In all I estimate I've shed 5 lbs of gear from the load I carried on fleche.  That doesn't sound like much for a 250 lb guy riding a 30 lb steel bike.  Bicycling magazine recently published an article on rider body weight. A coach quoted in the article estimated the cost of excess weight at 15-20 secs / mile / lb. while climbing.  I realize I'm stretching to apply a racing performance metric like that to static bike and gear weight. A lb of body weight is more than just the energy required to lift it, but also the cardio vascular efficiency and other variables in athletic performance. And I'm no racer, not evening an aspiring one.  But lets assume our apples and oranges weigh about the same for a minute.  I'll be on an uphill slope at least 1/4 of this ride if not more.  At the conservative end 15s/mile/lb x 5 lbs x 62 miles = 1 hour 17 min of time saved. If it buys me half of that, without leaving me feel stranded without something I needed, it will have been a worthy exercise.  The route tomorrow is estimated at 15000 feet of climbing.  Not extreme over that distance, but a respectable workout.  Fleche was just over 14000 feet, though it looks like this weekend I'll be spared some of the extreme grades we saw on Fleche.  And don't worry, I'm still carrying two spare inner tubes, my 900 piece multi-tool and spare spokes.

Okay I just let slip the real opportunity here, I weigh 250 lbs.  I'm sure more than one attentive reader is thinking "loose some 20 - 30 - 40 lbs of body weight and you'll really fly up those hills". Of course that's true. But today's post focuses on the here and now preps to complete the 400K this weekend.  Stay tuned for more this summer on my battle with the ballast.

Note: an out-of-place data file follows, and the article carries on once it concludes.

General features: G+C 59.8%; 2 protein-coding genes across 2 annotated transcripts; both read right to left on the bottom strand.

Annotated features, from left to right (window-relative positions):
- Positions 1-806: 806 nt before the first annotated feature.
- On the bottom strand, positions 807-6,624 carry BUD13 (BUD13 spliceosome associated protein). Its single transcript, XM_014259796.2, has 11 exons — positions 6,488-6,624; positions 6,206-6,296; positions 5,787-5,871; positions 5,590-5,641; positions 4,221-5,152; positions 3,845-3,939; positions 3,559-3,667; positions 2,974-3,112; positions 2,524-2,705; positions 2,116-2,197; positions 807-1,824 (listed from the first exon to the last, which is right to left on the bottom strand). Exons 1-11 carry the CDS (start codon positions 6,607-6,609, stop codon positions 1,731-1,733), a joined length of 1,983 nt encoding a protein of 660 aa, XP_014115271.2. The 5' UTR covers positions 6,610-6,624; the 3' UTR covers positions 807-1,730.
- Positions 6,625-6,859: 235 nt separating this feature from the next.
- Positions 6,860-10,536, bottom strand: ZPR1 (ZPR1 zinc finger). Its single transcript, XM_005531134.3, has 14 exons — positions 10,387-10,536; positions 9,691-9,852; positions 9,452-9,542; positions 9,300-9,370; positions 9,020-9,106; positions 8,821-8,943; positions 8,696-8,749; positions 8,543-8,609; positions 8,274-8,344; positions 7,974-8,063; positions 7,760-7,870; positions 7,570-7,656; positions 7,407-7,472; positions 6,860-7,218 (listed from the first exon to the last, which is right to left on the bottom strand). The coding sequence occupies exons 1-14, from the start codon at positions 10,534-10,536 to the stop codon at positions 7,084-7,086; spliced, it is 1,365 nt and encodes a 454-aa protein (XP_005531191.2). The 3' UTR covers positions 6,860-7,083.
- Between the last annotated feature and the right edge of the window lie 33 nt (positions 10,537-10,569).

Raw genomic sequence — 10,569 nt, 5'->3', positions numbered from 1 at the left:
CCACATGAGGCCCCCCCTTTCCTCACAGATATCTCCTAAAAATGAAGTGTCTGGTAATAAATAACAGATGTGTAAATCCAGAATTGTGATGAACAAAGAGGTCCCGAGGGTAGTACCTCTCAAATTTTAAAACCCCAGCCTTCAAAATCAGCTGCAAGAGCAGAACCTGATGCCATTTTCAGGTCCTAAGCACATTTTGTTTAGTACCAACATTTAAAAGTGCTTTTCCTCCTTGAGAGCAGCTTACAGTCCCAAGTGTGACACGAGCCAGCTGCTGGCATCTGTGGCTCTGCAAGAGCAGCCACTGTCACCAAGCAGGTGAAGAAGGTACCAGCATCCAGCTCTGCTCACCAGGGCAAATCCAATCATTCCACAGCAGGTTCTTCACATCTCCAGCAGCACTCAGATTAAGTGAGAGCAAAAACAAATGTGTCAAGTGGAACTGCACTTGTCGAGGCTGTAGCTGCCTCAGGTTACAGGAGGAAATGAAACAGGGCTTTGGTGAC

Here are a few links describing the event and route:
  • MG and Ed, the official organizers, rode a check ride over the route last weekend. MG's report is here.
  • The official cue sheet and riding instructions from DC Rand are here
  • A map provided by fellow rider George M from two years ago is here. There have been some minor changes but it gives you a feel for where we're going and has a topographical profile too.
Wish me luck!


  1. From one big rider to another, I wish you more than luck - I wish you patience, efficiency and fun. Having the patience for even pacing and the efficiency to move through controls without unnecessary delays will save you more time that anything else you can do at this point in your prep and fun will makes it all worthwhile. If you average just 10.5 mph over the course you will get a sub 24 hour finish time. Just remember to treat your stops with the same utilitarian precision that your treated your packing, keep moving forward, and you can do it.

    Bonne Route! I look forward to the ride report

  2. Good luck, Mike. Efficiency at controls is good, but I have rushed out of controls without eating enough and paid dearly for it later in the ride. Don't waste time, but staying long enough to eat (and cool off first, if necessary to eat) is not wasted time. See you at the finish. I'm sure you'll make it.

  3. "If I can finish rides of 200K, 300K, 400K and 600K in a single calendar year I am eligible for the Supper Randonneur award. I hate that name, it sounds silly, ..."

    Yeah, "Supper Randonneur" sounds pretty silly.

    "Super Randonneur", on the other hand, sounds just superlative.

  4. "The 600K has a 40.5 hour time limit."

    Umm ... typo there?

    15 sec per lb. per mile, eh?
    In 2010, I did the entire length of the Blue Ridge Parkway, and weighed almost 50 pounds more than I do now.
    I climbed at 10 minutes per mile; that is 600 seconds per mile. 15 seconds times 50 pounds is 750 seconds. WOW -- no I could do those climbs and finish them before I started them. What a deal !

    Seriously, I imagine that the 5 pounds of likely unnecessary gear could easily save an hour.

    Good luck to you, future "Super Randonneur".

  5. One of the best parts of randonneuring is the ready access to sound advice and ideas, even editorial corrections when needed. Many thanks for the support and encouragement. I'm very much looking forward to the ride.


    1. Hey, if you knew how many typos and grammatical malfunctions I correct AFTER publication, ... . There's even a typo in one of my comments above -- \:roll-eyes:\

      Anyway, "Supper Randonneur" fits nicely into the "Ride, Eat, Sleep, Repeat" motif.